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Teen Trio Takes on Bullies

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Bullying has been a big issue in our state this year, particularly in the wake of the suicide of a Greenwich High School student. Bart Palosz killed himself after suffering through a long period of being bullied.

GIRLS

The sad fact is that bullying happens in many schools. This week on Face the State, our guests were three three courageous teenagers who are talking about being bullied and their effort to stop it. Taylor Tanguay and Helen Mendenhall are students at Nathan Hale Ray High in Moodus, and Gillian Bransfield attends the Williams School in New London.

The trio of friends put together a video that is going viral. You can watch it right here: http://www.youtube.com/watch?v=XRKSDNhd1dE

On Sunday, the girls appeared on Face the State to talk about bullying they endured, the reaction to the video, and they even shared the story of a bully who apologized because of the video. You can watch the segment right here: http://www.wfsb.com/video?autoStart=true&topVideoCatNo=default&clipId=9411404

TANGUAY

HELEN

GILLIAN

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1 reply »

  1. Great, great video! Very inspiring to those going through bullying. Did you know that a 10 year old girl and her girl scout troop were successful in having Gov Malloy sign into Law this year in April, a new definition of bullying and mandates for training and intervention for schools? See below, for details. Let’s hope the schools follow the LAW and have more people trained, knowledgeable and effective at intervening at the first signs of the effects of bullying on kids and of the effects of mental health disabilities.

    From: “zRepresentative Noreen Kokoruda”
    To: “jurewicz, hannah”
    Sent: Wednesday, May 1, 2013 3:23:33 PM
    Subject: RE: I am a Girl Scout. Please Read. Bill 6274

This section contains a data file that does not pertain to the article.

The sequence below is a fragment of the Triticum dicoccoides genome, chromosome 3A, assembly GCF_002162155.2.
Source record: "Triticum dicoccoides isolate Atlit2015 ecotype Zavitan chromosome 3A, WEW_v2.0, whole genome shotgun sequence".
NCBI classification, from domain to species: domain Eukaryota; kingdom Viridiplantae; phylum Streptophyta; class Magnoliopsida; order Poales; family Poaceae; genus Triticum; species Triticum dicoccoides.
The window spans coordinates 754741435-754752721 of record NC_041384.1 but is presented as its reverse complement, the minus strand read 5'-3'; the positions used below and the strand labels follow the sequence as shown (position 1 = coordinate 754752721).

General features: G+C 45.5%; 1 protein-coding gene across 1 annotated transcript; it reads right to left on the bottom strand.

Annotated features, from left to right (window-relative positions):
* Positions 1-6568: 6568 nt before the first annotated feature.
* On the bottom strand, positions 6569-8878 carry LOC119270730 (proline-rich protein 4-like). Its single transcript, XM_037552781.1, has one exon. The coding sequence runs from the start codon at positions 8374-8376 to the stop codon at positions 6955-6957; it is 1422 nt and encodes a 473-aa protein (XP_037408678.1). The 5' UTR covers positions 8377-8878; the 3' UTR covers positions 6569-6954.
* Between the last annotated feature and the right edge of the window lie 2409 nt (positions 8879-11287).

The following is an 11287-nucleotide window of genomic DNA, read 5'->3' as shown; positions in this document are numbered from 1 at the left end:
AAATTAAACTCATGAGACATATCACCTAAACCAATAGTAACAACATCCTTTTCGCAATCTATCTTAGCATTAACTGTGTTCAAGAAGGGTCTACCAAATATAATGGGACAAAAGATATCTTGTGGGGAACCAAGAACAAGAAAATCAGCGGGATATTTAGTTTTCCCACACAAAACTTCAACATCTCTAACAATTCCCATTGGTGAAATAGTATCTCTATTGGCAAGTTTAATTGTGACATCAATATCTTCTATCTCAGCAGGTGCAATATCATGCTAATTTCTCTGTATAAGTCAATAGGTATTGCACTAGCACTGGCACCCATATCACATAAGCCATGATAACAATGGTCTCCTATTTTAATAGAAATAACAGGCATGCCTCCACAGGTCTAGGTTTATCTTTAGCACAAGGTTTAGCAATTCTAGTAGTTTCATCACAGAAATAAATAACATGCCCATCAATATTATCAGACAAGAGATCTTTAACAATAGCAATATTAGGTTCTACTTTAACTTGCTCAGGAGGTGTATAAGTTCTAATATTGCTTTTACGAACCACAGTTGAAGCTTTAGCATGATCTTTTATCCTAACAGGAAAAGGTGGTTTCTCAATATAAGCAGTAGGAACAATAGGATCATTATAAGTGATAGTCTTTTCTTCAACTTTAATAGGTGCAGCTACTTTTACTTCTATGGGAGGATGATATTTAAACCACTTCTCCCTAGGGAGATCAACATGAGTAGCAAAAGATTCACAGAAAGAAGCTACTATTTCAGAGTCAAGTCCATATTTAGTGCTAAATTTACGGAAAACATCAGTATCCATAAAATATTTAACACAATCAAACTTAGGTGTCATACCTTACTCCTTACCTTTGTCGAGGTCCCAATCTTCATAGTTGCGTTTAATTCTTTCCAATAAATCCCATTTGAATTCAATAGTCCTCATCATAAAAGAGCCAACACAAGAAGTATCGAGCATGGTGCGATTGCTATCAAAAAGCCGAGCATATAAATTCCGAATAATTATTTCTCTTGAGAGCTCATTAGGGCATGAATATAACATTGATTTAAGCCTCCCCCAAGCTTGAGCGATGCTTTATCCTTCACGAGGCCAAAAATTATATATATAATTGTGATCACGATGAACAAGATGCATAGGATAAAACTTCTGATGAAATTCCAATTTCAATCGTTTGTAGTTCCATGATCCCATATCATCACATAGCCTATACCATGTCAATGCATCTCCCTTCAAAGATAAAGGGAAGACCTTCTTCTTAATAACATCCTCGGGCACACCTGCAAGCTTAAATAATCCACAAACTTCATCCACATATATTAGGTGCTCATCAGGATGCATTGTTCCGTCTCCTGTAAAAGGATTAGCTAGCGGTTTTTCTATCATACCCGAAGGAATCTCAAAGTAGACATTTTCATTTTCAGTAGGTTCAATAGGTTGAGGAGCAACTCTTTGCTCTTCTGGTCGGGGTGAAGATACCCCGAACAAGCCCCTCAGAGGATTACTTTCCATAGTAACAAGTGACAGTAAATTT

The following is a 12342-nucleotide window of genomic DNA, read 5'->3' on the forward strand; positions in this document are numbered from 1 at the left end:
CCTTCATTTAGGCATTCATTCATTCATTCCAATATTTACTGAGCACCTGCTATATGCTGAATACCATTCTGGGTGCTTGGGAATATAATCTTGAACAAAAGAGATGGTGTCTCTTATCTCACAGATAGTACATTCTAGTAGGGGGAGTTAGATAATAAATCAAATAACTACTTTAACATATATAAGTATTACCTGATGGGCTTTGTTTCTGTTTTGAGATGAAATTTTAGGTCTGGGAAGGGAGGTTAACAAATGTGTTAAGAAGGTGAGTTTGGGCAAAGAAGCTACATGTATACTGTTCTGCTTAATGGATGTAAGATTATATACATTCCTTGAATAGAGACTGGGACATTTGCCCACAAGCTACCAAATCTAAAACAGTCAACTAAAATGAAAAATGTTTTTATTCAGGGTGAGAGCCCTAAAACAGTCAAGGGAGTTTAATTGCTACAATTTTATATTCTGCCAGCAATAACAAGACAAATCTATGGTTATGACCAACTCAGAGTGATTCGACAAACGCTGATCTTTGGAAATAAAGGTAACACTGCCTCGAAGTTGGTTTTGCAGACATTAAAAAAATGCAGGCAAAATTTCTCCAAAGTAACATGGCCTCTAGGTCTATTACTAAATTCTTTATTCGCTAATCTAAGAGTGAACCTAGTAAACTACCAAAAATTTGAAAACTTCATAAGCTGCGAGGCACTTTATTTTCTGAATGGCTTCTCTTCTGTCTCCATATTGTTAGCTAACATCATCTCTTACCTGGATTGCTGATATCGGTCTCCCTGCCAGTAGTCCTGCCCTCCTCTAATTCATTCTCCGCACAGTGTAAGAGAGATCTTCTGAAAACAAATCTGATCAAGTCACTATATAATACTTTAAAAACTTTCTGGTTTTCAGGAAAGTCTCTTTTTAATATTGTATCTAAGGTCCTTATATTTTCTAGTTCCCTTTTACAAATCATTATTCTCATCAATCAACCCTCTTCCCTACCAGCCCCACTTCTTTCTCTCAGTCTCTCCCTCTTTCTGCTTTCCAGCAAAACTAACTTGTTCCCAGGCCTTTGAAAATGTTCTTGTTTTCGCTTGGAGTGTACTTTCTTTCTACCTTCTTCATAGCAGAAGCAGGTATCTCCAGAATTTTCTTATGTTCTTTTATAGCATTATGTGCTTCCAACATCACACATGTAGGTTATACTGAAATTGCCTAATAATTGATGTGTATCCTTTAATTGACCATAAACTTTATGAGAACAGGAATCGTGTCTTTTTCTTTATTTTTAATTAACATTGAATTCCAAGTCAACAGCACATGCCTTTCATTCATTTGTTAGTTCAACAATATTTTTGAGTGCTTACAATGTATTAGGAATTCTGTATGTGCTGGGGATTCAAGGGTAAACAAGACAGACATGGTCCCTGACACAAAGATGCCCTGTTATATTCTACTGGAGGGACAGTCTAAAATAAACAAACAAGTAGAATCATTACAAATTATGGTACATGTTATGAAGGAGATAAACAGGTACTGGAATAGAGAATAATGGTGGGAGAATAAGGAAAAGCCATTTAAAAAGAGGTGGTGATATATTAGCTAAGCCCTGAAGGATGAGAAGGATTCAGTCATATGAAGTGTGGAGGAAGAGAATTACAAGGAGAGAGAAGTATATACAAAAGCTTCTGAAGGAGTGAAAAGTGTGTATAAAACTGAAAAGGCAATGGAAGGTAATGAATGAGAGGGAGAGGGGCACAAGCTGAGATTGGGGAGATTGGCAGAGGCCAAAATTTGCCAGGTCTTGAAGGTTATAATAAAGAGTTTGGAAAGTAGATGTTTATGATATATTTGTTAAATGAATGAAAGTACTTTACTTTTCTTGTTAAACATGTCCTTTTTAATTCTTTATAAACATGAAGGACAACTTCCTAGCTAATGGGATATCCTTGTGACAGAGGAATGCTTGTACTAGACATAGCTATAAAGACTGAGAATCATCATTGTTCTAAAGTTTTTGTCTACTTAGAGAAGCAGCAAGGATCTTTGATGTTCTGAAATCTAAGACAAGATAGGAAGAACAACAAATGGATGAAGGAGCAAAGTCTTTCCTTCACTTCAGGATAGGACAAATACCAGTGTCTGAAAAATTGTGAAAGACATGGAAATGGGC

Dear Hannah,

    I would like to thank you for expressing your concern regarding the shortfalls contained in last year’s bullying legislation. It has become apparent that last year’s legislation did not go far enough to address the problem at hand. I am proud to tell you that there has been further action taken to include training for bullying related investigations in state law.

    Let me first say that the advice that you gave me during our meeting has proven invaluable. The idea to include training for bullying related investigations was refined into a bill I proposed in January. I introduced the bill entitled, AN ACT CONCERNING TRAINING FOR THE INVESTIGATION AND MANAGEMENT OF CLAIMS OF SCHOOL BULLYING, Proposed H.B. No. 6274. This bill would have required, “district safe school climate coordinator and the safe school climate specialist for a school district to participate in training regarding the investigation and management of claims of school bullying under the district’s safe school climate plan.” The reason that I did not invite you to the Capitol to testify is that this particular bill was not given a public hearing, but the ideas expressed in it were incorporated into the recently adopted gun and school safety legislation officially entitled, An Act Concerning Gun Violence Prevention and Children’s Safety, S.B. No. 1160, Public Act No. 13-3.

    I would like to take this time to thank you for the initiative that you showed throughout this lengthy legislative process. Your spirited support of this legislation truly made a difference and helped to both refine and adopt the ideas that you set forward. I saw firsthand the efforts that you made in your school and during your troop’s meetings, including the anti-bullying posters. Needless to say, I am very impressed. These are truly great deeds that deserve to be applauded. I knew that I could expect nothing less from the wonderful young ladies of Girl Scout Troop 62086.

    I look forward to hearing other ideas that you have for bills still to come and please make sure to keep up the good work. I hope you have a great summer and look forward to see you around town soon.

    Sincerely,

    Noreen S. Kokoruda

    State Representative

    101st District

    A 10 year old girl, had been successful in changing the law. She had done it with the support of her sisters in her Girl Scout troop who believed in her and the message. She gained their confidence as a leader, with her clear and simple message; with passion and conviction; and with seemingly endless persistence to see that right action was taken. Jacque says, “I am not sorry it happened. If it wasn’t for that experience, I would not have been doing what I am doing now; getting a new law passed.”

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